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I guess Nick's didn't attract the crème of the crop. Maybe I fit into this category too. "I'm expecting two more," I told Nick, in case he wanted to take my order. He nodded impassively, indifferent to whether I ever ordered or if I was meeting the President himself. I sat impatiently, tapping my fingers on the tabletop. To be honest, I wasn't sure how I felt about Ellen and Pete meeting. Two months ago neither had been in my life, and now in some strange way they were the people most dear to me. I had always formed -- and dissolved -- attachments easily, but this felt way beyond that. They were both special people, each with unique claims on me. I felt that, one way or another, their meeting would force a path on me that would leave one of them behind. Ellen was the first to arrive. Once again, the two other customers gave her long looks, especially the young man. He leered at her in a way that made me uncomfortable, but Ellen just ignored him. Women must get used to this, in ways that men could never truly understand. "Hey, Dominic!" Ellen cried out cheerfully. Nick looked up from his dishwashing and gave her a warm smile. "Lovely lady. You here with the alien man again?" Ellen nodded. She gave me a quick kiss and sat down across from me. "So, where is Pete?" she asked pleasantly looking around the room with an exaggerated gaze. She leaned in towards me and whispered, "he's not one of those two, in disguise, is he?" I shook my head. We made idle conversation for a few minutes, and looked up when the door entered. It was the Pete from the dance performance, distinguished and charming. He walked over to our booth and slid in next to me. "Hello, Ellen. Good to see you again," he said with genuine warmth.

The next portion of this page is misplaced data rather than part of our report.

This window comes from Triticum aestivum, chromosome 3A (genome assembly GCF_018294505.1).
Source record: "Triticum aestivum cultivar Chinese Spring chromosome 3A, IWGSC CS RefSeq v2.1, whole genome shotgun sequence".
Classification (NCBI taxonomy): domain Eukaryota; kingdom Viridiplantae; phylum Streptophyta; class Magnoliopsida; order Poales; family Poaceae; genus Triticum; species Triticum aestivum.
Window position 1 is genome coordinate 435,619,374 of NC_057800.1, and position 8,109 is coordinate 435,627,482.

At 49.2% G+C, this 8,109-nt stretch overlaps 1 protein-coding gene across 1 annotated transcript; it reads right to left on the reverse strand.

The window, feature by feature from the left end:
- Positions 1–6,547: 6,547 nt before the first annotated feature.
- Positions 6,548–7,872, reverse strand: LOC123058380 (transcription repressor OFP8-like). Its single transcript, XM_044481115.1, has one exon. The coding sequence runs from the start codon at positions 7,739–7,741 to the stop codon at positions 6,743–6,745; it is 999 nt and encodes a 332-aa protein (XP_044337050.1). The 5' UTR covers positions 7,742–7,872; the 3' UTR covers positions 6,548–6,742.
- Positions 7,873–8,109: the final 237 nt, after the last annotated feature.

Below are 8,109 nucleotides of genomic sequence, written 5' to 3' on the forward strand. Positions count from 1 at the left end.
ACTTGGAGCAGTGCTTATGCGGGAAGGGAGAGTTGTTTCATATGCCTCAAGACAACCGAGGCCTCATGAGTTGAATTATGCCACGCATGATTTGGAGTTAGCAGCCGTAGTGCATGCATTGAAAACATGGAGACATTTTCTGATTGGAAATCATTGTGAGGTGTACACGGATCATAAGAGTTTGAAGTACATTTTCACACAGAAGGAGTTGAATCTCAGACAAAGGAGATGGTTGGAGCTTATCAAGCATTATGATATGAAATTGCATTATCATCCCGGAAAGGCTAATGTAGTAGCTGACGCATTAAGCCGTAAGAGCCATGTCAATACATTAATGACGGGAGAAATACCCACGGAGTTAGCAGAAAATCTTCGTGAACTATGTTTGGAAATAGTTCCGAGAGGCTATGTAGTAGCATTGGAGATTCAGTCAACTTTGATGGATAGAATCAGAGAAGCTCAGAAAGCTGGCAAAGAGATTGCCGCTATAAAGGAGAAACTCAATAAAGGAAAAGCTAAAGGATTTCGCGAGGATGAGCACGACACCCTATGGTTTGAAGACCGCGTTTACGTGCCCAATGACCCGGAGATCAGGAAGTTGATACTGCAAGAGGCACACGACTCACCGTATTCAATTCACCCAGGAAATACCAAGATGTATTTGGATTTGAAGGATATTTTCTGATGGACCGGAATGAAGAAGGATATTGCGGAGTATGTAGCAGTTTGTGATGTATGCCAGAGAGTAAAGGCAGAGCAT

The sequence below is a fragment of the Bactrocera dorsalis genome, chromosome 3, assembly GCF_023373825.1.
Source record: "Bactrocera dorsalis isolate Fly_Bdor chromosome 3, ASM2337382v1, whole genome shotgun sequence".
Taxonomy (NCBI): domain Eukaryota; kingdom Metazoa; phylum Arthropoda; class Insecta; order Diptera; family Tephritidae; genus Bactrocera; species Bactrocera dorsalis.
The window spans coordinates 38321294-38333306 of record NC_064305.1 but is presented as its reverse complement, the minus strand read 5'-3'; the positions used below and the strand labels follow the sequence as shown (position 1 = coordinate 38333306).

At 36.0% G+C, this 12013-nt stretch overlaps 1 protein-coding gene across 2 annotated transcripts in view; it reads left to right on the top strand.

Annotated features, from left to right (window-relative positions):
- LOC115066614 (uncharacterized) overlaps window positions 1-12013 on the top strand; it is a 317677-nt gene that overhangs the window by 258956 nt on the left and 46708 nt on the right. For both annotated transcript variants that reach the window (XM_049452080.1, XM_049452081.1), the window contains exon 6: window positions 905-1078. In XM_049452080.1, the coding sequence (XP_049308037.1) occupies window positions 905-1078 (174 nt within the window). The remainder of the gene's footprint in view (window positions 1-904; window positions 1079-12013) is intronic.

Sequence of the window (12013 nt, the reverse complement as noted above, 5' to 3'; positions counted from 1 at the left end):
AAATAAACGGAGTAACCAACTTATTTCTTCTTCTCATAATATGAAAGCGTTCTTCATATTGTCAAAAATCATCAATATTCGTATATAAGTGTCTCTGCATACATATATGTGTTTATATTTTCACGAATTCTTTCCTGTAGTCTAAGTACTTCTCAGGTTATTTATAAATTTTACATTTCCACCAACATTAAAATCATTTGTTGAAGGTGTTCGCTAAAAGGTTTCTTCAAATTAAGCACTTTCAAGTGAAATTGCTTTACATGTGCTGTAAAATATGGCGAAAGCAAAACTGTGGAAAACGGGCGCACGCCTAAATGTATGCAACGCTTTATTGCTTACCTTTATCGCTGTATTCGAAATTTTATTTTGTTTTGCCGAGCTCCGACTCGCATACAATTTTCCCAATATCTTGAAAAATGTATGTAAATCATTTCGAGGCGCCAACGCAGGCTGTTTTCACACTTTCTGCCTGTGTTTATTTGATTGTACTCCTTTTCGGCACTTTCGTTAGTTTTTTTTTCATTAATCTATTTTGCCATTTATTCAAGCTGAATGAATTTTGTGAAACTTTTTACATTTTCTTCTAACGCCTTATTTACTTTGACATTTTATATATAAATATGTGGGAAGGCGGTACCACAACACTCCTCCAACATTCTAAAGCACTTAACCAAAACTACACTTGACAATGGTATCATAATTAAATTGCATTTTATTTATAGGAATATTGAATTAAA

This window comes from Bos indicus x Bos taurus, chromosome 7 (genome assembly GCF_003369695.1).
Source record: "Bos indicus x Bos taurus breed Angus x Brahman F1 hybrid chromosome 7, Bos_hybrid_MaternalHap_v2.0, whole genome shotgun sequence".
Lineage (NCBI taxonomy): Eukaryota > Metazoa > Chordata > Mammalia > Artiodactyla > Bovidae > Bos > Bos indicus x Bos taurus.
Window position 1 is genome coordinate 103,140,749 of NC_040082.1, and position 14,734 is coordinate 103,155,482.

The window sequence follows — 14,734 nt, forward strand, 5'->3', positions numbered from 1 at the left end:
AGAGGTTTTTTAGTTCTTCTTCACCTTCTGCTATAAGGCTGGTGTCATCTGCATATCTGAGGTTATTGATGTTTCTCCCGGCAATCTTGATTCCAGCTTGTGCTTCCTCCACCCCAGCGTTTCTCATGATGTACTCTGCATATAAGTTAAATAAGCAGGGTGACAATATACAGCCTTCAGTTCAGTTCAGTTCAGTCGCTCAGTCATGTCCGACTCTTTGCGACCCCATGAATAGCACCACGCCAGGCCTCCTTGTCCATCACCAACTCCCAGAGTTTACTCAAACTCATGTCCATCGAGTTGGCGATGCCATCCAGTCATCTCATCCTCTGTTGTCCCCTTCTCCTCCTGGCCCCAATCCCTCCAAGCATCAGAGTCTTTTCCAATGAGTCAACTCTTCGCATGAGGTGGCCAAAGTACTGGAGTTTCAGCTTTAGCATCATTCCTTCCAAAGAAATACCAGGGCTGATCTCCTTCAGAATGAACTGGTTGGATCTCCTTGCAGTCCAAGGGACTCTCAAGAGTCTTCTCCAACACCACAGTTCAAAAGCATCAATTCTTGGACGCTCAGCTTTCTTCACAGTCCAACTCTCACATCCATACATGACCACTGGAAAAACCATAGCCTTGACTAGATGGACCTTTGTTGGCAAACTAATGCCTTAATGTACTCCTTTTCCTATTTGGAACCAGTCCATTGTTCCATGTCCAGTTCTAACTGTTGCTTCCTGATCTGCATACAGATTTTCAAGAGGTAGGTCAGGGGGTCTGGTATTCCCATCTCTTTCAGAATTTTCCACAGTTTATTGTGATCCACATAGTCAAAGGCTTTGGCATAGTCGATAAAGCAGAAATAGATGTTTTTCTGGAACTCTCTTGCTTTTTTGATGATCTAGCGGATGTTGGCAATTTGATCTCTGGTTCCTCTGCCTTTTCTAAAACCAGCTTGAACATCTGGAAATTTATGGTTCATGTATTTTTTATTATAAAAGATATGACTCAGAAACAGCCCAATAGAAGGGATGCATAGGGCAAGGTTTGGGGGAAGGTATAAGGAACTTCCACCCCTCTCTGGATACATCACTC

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"Mr. Nelson, I believe," Ellen replied. "I kind of expected to see you in a different guise, from what Chris has told me about your proficiencies with disguise." Pete looked over at me and smiled. "Yes, I have been dramatic, haven't I?" "The parasailor was my favorite," I told him dryly. "I rather liked the businesswoman on the plane," Pete said. "Or the homeless man when we met here for the first time. Perhaps that is just nostalgia, this being our favorite meeting place." Pete inquired about Ellen's job, and revealed a startlingly good knowledge of the city's politics and personalities. If Ellen was suspicious or skeptical, she was still drawn in by his presence and his evident interest in her work, and found herself engaged in the conversation. I was sort of a bystander, throwing in the occasional ad lib when something hit me. Politics didn't hold much interest for me. "But what about you?" Ellen finally asked, finishing a bite of her blueberry pie. Somehow two milkshakes and the pie had appeared before us without our having ordered. Nick knew what my preferences were, and had remembered Ellen's enjoyment of his pies. Maybe the milkshakes were an alien standard, as Pete and I both slurped ours with pure pleasure. "What do you do for a living?" "Oh, hasn't Chris told you?" Pete said with a twinkle in his eyes. "I fly in space." Ellen smiled but did not laugh. "Yes, literally, I understand." "Yes, literally," Pete said calming, the twinkle being replaced by a more serious expression. I sensed that we were getting to the point of our meeting.